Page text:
Sep 26, 2010

McGee speaks

"I remember one of Meyer's concepts about cultural resiliency. In the third world , the village of one thousand can provide itself with what it needs for survival. Smash the cities and half the villages and the other half keeps going. In our world, the village of one thousand has to import water, fuel, food, clothing, medicine, electric power, and entertainment. Smash the cities and all the villages die. And the city itself is frail. It has little nerve-center nodules. Water plant, power transmission lines, telephone switching facilities."


Anonymous said...

Should we be stocking up on supplies before you start smashing, or is this just an offhand comment?

TJP said...

The cities are self-smashing. I'm going at this without any context, but that sounds backward to me. The "village" where I live, and the surrounding villages supply a lot of the money that keeps the cities going, on account of the fact that none of them are competent enough to balance a budget.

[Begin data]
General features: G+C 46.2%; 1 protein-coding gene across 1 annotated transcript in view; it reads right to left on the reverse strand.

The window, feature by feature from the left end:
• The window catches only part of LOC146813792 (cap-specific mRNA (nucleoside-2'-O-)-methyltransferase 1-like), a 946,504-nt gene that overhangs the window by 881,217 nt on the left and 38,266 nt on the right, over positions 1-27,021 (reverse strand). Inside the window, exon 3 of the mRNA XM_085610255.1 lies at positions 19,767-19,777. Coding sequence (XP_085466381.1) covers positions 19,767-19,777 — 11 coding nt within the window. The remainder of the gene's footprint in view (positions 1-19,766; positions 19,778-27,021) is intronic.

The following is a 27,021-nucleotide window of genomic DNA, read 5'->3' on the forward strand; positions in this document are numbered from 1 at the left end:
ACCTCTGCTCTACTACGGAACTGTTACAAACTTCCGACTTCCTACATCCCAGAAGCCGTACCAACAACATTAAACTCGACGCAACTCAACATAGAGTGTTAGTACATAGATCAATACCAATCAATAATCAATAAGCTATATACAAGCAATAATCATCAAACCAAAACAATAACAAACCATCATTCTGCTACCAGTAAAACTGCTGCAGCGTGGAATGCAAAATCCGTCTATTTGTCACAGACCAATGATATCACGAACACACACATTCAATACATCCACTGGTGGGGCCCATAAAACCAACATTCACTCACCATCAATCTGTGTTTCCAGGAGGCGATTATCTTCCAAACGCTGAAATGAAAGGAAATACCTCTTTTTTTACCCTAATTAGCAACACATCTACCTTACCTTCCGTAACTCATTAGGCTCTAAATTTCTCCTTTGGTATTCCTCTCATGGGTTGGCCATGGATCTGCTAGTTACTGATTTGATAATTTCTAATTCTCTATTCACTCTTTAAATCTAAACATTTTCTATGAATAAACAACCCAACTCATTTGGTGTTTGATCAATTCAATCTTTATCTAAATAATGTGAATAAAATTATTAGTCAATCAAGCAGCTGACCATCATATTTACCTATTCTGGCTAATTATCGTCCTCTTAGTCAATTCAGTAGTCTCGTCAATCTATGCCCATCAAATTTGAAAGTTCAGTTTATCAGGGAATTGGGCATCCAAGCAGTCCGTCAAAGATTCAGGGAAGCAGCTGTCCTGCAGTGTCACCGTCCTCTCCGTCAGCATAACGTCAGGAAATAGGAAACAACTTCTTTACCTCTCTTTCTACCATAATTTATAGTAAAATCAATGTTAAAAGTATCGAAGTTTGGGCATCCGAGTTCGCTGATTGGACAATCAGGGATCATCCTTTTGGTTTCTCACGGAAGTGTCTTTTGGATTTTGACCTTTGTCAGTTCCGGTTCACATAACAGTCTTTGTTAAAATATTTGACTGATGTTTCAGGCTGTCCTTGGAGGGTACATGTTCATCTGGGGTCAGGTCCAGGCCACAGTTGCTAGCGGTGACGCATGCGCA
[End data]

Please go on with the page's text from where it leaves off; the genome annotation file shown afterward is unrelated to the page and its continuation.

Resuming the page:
We also surround the reservoir where their drinking water originates, own the land where the food is grown, and swathes of rural land is where industrial parks are placed--the workers that man the equipment would rather live out here than in some city where it is likely that they wouldn't be able to afford the taxes, where they wouldn't want to raise a family in a dangerous crime-infested environment, or send their children to a public school with a 50% drop-out rate.

Increasingly cities are a place inhabited by under-educated, unproductive people and lorded over by the worthless gerrymanderers. Any sort of chance at survival for the under-prepared is going to depend on books, and necessarily those who can actually read them. It's also going to depend on people accustomed to doing productive work. Those people are rare in cities.